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The Comparative Anatomy and Histology of the Cerebellum From Myxinoids Through Birds

Wendell J. S. Krieg, PhD
JAMA. 1967;201(10):784-785. doi:10.1001/jama.1967.03130100082037.
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Of all the main areas of comparative neurology the study of the evolution of cerebellum is the most satisfying. The spinal and cranial nerves and nuclei are established early and remain almost monotonously unchanged, while the forebrain, after assuming protean forms in submammals, rockets to great complexity early in mammalian evolution. However, the neural pattern of the cerebellar cortex is virtually identical in all its parts in all vertebrates. Its connections are quite conservative, but its size and configuration are closely correlated with the motor organization and degree of activity of its bearer.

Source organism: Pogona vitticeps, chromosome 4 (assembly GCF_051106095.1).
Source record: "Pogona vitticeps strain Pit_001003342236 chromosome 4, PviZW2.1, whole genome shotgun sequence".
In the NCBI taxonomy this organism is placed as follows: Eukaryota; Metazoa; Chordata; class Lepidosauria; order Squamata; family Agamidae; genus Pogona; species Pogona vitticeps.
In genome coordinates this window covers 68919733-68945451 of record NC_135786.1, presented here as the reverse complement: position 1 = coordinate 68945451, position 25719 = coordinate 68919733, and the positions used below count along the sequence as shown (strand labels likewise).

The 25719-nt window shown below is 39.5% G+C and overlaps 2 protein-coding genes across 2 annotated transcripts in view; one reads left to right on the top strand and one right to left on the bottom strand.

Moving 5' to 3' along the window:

This book, as its title indicates, is the first part of the comparative anatomical story, the cerebella of mammals being reserved for a later volume.

Olof Larsell was a professor of anatomy at the University of Oregon for 31 years. From 1918 to 1964, when death overtook him, his research interests were devoted, with complete singlemindedness, to


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